Other issues, though, are so entrenched that addressing them just creates other problems. Take the spread of tamarisk, an invasive treelike shrub that has displaced native vegetation in the canyon and around other Western rivers. About two decades ago, officials decided to fight back by releasing beetles that loved eating tamarisk leaves. But the beetles loved those leaves so much, and their numbers grew so quickly, that they began threatening the Southwestern willow flycatcher, an endangered bird that nests in tamarisk.
There is a similar no-win feeling to the bigger question of how to keep the Colorado useful to everyone as it shrivels. The dam is the root cause of the canyon’s environmental shifts, which also include big changes to fish populations. But simply allowing the river to flow more naturally through the existing dam, so water is stored primarily in Lake Mead instead of in both Mead and Powell, wouldn’t reverse the shifts entirely.
Jack Schmidt, the director of the Center for Colorado River Studies at Utah State University, has concluded that the only way to allow sufficiently large amounts of sediment-rich water back into the canyon, short of dynamiting the dam, would be to drill new diversion tunnels into the sandstone around it. That would be costly, and require careful planning to dampen the immediate ecological effects.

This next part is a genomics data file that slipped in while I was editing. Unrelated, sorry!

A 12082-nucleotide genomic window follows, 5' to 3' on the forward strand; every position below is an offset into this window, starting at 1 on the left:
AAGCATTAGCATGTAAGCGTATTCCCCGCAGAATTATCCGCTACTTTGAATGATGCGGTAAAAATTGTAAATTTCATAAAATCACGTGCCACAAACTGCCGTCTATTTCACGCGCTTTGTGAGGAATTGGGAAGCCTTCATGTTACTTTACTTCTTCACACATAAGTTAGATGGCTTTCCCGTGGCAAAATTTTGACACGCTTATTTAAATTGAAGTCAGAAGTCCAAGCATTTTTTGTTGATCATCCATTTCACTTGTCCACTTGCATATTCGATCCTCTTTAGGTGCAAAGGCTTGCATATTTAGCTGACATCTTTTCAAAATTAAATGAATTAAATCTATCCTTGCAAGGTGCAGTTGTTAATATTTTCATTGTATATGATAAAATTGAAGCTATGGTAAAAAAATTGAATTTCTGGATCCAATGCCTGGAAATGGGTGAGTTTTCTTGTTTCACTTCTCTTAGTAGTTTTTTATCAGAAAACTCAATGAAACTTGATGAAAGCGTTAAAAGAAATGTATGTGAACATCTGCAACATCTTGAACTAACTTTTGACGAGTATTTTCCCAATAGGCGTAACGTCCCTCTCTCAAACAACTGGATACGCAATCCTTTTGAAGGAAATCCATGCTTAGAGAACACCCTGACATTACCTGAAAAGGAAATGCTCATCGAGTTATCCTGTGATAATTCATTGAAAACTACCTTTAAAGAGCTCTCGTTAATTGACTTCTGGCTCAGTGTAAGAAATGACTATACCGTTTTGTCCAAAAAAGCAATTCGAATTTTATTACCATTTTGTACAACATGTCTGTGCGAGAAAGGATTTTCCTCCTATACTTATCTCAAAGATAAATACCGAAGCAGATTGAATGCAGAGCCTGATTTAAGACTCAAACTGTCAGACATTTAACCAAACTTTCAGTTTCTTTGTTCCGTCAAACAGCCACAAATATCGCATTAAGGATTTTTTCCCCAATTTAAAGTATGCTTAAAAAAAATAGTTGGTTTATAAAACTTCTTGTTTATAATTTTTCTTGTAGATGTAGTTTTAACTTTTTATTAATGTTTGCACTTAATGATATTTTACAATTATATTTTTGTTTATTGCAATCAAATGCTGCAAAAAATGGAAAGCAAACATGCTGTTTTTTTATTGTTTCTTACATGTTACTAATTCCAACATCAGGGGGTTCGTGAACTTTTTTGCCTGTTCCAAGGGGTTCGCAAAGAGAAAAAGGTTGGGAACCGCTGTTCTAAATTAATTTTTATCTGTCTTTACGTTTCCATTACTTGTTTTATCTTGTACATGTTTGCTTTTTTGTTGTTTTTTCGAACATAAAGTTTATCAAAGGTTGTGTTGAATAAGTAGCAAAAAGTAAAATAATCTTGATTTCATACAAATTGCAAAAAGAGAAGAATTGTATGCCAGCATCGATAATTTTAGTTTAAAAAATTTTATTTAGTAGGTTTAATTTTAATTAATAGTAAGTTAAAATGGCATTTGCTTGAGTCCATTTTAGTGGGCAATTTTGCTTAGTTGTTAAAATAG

“Like everything else in that damn river system,” Dr. Schmidt said, “there’s a consequence to everything.”
It’s the U.C. Davis scientists’ sixth night on the Colorado, and it comes after several numbing hours of paddling against the wind. As the sun touches the canyon walls with the day’s last glimmers of orange and gold, the graduate students sit in camp chairs chewing over what they’ve seen.
They are preparing for careers as academics and experts and policymakers, people who will shape how we live with the environmental fallout of past choices. Choices like damming rivers. Like building cities in floodplains. Like running economies on fossil fuels. Once, those were first-rate answers to society’s needs. Now they require answers of their own — a whole wearying cascade of problems prompting solutions that create more problems.